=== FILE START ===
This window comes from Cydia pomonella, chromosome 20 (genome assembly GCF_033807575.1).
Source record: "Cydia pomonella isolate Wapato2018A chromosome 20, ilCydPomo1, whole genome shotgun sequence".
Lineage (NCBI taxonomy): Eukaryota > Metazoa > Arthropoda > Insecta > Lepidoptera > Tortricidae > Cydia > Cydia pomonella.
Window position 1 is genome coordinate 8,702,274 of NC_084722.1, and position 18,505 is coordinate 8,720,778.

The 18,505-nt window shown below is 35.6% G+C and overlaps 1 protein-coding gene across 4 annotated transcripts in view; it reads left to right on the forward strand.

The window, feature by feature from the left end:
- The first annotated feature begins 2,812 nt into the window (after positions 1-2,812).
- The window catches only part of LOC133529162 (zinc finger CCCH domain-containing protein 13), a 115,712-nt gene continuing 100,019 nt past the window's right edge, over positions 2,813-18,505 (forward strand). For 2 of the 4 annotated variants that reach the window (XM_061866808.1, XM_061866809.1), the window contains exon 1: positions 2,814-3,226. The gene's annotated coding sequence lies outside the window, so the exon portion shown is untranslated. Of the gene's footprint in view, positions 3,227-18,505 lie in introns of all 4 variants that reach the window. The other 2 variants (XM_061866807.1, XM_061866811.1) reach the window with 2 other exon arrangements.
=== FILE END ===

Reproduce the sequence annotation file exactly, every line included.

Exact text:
This window comes from Cydia pomonella, chromosome 20 (genome assembly GCF_033807575.1).
Source record: "Cydia pomonella isolate Wapato2018A chromosome 20, ilCydPomo1, whole genome shotgun sequence".
Lineage (NCBI taxonomy): Eukaryota > Metazoa > Arthropoda > Insecta > Lepidoptera > Tortricidae > Cydia > Cydia pomonella.
Window position 1 is genome coordinate 8,702,274 of NC_084722.1, and position 18,505 is coordinate 8,720,778.

The 18,505-nt window shown below is 35.6% G+C and overlaps 1 protein-coding gene across 4 annotated transcripts in view; it reads left to right on the forward strand.

The window, feature by feature from the left end:
- The first annotated feature begins 2,812 nt into the window (after positions 1-2,812).
- The window catches only part of LOC133529162 (zinc finger CCCH domain-containing protein 13), a 115,712-nt gene continuing 100,019 nt past the window's right edge, over positions 2,813-18,505 (forward strand). For 2 of the 4 annotated variants that reach the window (XM_061866808.1, XM_061866809.1), the window contains exon 1: positions 2,814-3,226. The gene's annotated coding sequence lies outside the window, so the exon portion shown is untranslated. Of the gene's footprint in view, positions 3,227-18,505 lie in introns of all 4 variants that reach the window. The other 2 variants (XM_061866807.1, XM_061866811.1) reach the window with 2 other exon arrangements.